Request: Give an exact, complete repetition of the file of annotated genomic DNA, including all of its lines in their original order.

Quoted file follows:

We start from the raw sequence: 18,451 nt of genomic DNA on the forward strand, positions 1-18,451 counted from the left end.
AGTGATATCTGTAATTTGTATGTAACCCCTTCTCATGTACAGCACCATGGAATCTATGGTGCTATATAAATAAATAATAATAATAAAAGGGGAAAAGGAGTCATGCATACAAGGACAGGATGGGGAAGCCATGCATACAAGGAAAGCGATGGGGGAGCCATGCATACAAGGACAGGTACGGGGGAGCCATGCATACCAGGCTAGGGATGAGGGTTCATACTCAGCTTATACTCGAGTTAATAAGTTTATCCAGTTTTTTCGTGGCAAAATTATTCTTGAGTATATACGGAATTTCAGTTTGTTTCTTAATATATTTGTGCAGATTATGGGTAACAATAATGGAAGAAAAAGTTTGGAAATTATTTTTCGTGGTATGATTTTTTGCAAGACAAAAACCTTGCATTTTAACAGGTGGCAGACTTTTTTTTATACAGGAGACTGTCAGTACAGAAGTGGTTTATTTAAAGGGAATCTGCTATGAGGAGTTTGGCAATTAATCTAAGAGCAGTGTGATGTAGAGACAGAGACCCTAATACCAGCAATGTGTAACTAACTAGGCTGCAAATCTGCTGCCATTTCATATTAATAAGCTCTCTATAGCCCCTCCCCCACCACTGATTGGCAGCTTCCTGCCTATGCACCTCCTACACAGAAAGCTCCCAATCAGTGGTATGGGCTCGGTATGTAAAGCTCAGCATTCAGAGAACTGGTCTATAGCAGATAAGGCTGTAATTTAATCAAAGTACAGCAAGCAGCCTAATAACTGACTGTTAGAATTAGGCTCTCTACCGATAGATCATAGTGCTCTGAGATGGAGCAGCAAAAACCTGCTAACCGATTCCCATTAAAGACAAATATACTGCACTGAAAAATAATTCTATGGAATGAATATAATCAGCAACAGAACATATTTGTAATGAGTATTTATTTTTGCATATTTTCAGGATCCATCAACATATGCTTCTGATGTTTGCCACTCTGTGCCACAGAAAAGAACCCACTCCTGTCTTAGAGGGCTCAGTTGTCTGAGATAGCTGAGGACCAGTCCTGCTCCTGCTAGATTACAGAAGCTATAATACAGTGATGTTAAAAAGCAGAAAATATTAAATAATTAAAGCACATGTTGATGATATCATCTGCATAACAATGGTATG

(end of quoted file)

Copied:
We start from the raw sequence: 18,451 nt of genomic DNA on the forward strand, positions 1-18,451 counted from the left end.
AGTGATATCTGTAATTTGTATGTAACCCCTTCTCATGTACAGCACCATGGAATCTATGGTGCTATATAAATAAATAATAATAATAAAAGGGGAAAAGGAGTCATGCATACAAGGACAGGATGGGGAAGCCATGCATACAAGGAAAGCGATGGGGGAGCCATGCATACAAGGACAGGTACGGGGGAGCCATGCATACCAGGCTAGGGATGAGGGTTCATACTCAGCTTATACTCGAGTTAATAAGTTTATCCAGTTTTTTCGTGGCAAAATTATTCTTGAGTATATACGGAATTTCAGTTTGTTTCTTAATATATTTGTGCAGATTATGGGTAACAATAATGGAAGAAAAAGTTTGGAAATTATTTTTCGTGGTATGATTTTTTGCAAGACAAAAACCTTGCATTTTAACAGGTGGCAGACTTTTTTTTATACAGGAGACTGTCAGTACAGAAGTGGTTTATTTAAAGGGAATCTGCTATGAGGAGTTTGGCAATTAATCTAAGAGCAGTGTGATGTAGAGACAGAGACCCTAATACCAGCAATGTGTAACTAACTAGGCTGCAAATCTGCTGCCATTTCATATTAATAAGCTCTCTATAGCCCCTCCCCCACCACTGATTGGCAGCTTCCTGCCTATGCACCTCCTACACAGAAAGCTCCCAATCAGTGGTATGGGCTCGGTATGTAAAGCTCAGCATTCAGAGAACTGGTCTATAGCAGATAAGGCTGTAATTTAATCAAAGTACAGCAAGCAGCCTAATAACTGACTGTTAGAATTAGGCTCTCTACCGATAGATCATAGTGCTCTGAGATGGAGCAGCAAAAACCTGCTAACCGATTCCCATTAAAGACAAATATACTGCACTGAAAAATAATTCTATGGAATGAATATAATCAGCAACAGAACATATTTGTAATGAGTATTTATTTTTGCATATTTTCAGGATCCATCAACATATGCTTCTGATGTTTGCCACTCTGTGCCACAGAAAAGAACCCACTCCTGTCTTAGAGGGCTCAGTTGTCTGAGATAGCTGAGGACCAGTCCTGCTCCTGCTAGATTACAGAAGCTATAATACAGTGATGTTAAAAAGCAGAAAATATTAAATAATTAAAGCACATGTTGATGATATCATCTGCATAACAATGGTATG